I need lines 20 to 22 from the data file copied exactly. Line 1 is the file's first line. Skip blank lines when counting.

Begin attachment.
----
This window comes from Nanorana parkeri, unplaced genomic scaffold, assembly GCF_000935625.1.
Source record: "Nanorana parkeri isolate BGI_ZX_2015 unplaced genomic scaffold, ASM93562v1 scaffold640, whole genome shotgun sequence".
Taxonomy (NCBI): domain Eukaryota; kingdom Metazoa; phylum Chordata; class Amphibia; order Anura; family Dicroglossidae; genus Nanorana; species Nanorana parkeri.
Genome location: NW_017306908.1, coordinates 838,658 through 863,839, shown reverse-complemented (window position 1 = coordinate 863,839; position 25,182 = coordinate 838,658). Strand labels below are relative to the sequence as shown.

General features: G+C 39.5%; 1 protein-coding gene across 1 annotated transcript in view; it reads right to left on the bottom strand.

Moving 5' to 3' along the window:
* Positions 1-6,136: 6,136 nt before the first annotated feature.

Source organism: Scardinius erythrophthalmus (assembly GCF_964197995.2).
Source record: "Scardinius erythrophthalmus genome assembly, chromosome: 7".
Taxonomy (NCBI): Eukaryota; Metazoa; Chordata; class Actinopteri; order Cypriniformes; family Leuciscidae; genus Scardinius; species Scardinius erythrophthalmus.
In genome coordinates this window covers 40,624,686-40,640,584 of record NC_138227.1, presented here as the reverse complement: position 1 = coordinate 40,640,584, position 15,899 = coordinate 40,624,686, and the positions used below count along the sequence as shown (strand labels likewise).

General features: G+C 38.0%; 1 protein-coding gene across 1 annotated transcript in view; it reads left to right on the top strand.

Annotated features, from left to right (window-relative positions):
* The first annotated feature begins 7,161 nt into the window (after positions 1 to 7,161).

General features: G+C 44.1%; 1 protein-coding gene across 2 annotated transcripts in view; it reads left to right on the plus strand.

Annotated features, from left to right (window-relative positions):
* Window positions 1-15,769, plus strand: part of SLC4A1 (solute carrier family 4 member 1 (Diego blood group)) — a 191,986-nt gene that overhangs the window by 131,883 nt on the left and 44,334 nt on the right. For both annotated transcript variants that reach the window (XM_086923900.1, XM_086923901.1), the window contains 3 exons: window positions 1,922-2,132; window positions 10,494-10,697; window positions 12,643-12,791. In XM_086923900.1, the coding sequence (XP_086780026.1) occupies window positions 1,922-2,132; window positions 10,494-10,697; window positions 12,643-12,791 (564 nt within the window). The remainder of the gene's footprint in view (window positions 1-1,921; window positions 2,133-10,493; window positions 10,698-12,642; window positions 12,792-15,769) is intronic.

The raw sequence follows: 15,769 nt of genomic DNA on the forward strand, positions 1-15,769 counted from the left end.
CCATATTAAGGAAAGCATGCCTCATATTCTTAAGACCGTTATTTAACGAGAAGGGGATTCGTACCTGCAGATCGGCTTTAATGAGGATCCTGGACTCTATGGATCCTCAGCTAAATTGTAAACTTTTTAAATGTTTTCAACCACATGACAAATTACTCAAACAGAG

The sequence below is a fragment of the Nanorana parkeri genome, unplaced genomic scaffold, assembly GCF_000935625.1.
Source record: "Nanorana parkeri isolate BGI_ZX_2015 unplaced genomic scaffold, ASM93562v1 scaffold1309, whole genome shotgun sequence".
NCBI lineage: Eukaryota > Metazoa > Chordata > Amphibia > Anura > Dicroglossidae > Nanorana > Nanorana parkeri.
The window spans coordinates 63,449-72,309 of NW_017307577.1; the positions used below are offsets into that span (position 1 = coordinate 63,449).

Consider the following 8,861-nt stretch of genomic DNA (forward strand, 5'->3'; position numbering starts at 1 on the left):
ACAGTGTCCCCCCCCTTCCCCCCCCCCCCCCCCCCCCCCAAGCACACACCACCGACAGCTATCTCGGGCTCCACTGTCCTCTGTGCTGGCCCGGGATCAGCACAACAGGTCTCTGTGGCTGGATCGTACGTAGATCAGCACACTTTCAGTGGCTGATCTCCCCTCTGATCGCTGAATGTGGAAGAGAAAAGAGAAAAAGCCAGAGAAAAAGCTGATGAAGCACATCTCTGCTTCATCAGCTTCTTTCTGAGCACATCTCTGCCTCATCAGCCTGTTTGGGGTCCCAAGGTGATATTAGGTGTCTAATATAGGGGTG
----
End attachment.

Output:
The sequence below is a fragment of the Nanorana parkeri genome, unplaced genomic scaffold, assembly GCF_000935625.1.
Source record: "Nanorana parkeri isolate BGI_ZX_2015 unplaced genomic scaffold, ASM93562v1 scaffold1309, whole genome shotgun sequence".
NCBI lineage: Eukaryota > Metazoa > Chordata > Amphibia > Anura > Dicroglossidae > Nanorana > Nanorana parkeri.